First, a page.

The need of the hour is the PCR test because even a single patient who skips the test at an early stage is capable of infecting a large number of patients. But, if we immediately test, quarantine, the number of contacts which he/she would have infected will be much lower. At the moment, when the disease is in an early stage, when the infection is in an early stage, the need is only PCR test.
Echoing the same, Ms Kang said,
If you look at what needs to be done in early infection, very clearly we need to go for PCR or NAT test if we can get it. The problem right now with NAT test is, it’s not available. And we should be putting in efforts to making sure that we can get the test.
Complexity Of COVID-19 Tests
Of the three tests, RT-PCR is not only expensive but requires highly qualified technicians and the entire process – from collecting the sample to delivery of report – takes a day. Talking about the complexity of three tests, Ms Kang said,
Doing PCR does require a fair degree of complexity and training because you have to be very careful not to cause contamination of the area that you are working in. NAT tests are easier to do and antibody test is the easiest of all. In fact, in many parts of the world, people are thinking of doing it as an at-home test which can be shipped to houses so you can test yourself at home, similar to doing a diabetes test.
Should India Stock Up Antibody Tests?
Considering the fact that antibody tests give accurate results only after a week of getting infected, in its latest testing strategy dated April 9, ICMR has made it clear that individuals living in hotspots and showing influenza-like illness (ILI) symptoms will undergo RT-PCR test. Only after seven days of illness, anti-body test will be done.
Since India is following RT-PCR, should a country stock up antibody tests? Answering the same, Ms Kang said,
Absolutely, zero epidemiology is one of the key tools of public health. Understanding what proportion of the population has been infected allows you to direct public health efforts accordingly. If you look at what is happening now, there is more and more evidence that people can spread infection when they are asymptomatic or pre-symptomatic. So, we will never know who has had contacts with whom and the only way to detect this at a population level is to look for the presence of a signature in the blood which is antibodies demonstrating that you have been previously exposed to the virus.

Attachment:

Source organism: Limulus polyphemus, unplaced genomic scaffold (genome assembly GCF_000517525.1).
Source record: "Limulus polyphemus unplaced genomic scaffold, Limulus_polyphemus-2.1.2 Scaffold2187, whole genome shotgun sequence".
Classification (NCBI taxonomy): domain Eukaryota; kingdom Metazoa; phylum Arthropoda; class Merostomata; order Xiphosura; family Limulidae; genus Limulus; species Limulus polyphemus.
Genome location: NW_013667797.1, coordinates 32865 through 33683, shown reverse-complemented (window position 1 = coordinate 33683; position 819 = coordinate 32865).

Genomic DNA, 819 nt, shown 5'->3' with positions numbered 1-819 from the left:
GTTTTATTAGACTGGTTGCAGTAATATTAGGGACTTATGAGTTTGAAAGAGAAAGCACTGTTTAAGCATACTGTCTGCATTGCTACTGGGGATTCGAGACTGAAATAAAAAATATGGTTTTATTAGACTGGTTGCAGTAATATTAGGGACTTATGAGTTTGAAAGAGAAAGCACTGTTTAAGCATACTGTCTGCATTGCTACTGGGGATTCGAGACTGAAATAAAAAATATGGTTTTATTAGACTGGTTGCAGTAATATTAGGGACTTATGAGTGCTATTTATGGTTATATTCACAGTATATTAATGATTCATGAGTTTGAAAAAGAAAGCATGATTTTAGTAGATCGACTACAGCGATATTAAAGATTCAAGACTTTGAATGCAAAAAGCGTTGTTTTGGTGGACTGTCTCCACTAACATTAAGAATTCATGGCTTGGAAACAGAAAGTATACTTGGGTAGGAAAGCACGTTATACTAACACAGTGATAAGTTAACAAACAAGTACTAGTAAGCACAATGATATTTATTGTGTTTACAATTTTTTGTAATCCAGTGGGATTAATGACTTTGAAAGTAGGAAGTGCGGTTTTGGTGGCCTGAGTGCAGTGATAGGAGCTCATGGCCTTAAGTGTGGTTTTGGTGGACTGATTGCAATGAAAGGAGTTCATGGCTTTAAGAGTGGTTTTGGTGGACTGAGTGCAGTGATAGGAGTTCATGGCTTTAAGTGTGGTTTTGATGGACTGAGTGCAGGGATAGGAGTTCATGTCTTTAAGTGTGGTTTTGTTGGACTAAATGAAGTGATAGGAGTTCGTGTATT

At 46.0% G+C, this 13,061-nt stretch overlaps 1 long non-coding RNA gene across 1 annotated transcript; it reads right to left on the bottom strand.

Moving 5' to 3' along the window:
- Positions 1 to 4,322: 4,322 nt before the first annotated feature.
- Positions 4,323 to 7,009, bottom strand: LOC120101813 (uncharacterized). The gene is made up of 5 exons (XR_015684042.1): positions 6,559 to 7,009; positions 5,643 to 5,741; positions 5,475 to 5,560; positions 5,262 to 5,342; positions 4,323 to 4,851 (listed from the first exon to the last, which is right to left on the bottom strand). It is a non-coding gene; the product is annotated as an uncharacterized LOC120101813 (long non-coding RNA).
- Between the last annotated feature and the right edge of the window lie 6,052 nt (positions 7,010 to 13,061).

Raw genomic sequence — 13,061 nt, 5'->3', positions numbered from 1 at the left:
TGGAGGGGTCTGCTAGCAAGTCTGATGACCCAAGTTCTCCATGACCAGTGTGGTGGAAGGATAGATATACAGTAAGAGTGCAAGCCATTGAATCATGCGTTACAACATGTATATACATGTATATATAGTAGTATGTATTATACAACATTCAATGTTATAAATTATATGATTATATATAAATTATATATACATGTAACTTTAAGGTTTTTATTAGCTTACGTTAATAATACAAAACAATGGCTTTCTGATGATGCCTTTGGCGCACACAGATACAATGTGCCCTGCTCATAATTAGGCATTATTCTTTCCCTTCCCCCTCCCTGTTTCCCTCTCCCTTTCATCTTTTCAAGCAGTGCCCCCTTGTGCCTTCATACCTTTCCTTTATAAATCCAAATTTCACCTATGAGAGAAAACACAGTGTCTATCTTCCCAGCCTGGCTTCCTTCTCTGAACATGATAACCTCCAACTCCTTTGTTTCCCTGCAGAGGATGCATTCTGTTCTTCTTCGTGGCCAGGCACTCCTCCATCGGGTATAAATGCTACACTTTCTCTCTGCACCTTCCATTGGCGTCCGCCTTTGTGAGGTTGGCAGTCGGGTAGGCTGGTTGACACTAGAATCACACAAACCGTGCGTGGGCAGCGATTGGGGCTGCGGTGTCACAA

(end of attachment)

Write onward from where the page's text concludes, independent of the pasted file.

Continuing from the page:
What Is Pooled Testing?
A pooled testing algorithm involves the RT-PCR screening of a pool comprising multiple individual patient samples. If a pool turns out to be negative, all individual samples involved in that particular pool are regarded as negatives. On the other hand, if a pool tests positive, pool de-convolution – individual testing of samples is done.
Why Is Pool Testing Done?
The pooled strategy testing is being adopted in other countries like Germany. On April 13, to increase the number of tests in India, ICMR also issued an advisory on the feasibility of using pooled samples for molecular testing of COVID-19. In its advisory, ICMR has suggested the pooling of only five samples.
Talking about the effectiveness of pooled testing, Ms Kang said,
Pooling is very useful when you have a low prevalence of infection in a population. Once you get up to a considerable part of the population potentially infected then pooling loses its value because you will have to go back to the individual samples if your pool turns out positive. To start with, yes, absolutely, pooling is a cost-efficient way of testing a lot of samples. Later in the course of epidemic, that might not be the case.
In its advisory, ICMR has recommended the use of pooled testing only in areas with a low prevalence of COVID-19 (areas detecting up to 2 per cent positive samples). In areas with the positivity of 2-5 per cent, pooling of samples may be considered only in community survey or surveillance among asymptomatic individuals. The pooling of samples is not recommended in areas or AMONG A population with positivity rates of over 5 per cent.
According to the ICMR’s SARS-CoV-2 testing update, over 8 lakh (8,30,201) samples have been tested as on April 30, 2020, 9 AM. To ramp up the testing, India is procuring test kits from different countries like China, South Korea. On April 16, China dispatched 6.5 lakh coronavirus medical kits to India to help in quickly IN identifying and isolating COVID-19 patients. The shipment, part of a total order of around 20 lakh kits to be delivered over 15 days, includes Rapid Antibody Test kits – a blood-based test that is more accurate and allows for quicker detection of the novel coronavirus.
Nearly 3 Lakh Rapid Antibody Tests have just been airlifted by @airindiain from #Guangzhou | Supplies are headed to Rajasthan and Tamil Nadu. Great work on ground by our team at @cgiguangzhou pic.twitter.com/uF5JxpKsve
— Vikram Misri (@VikramMisri) April 18, 2020
On April 18, nearly 3 lakh rapid antibody test kits were airlifted to transport them to Rajasthan and Tamil Nadu.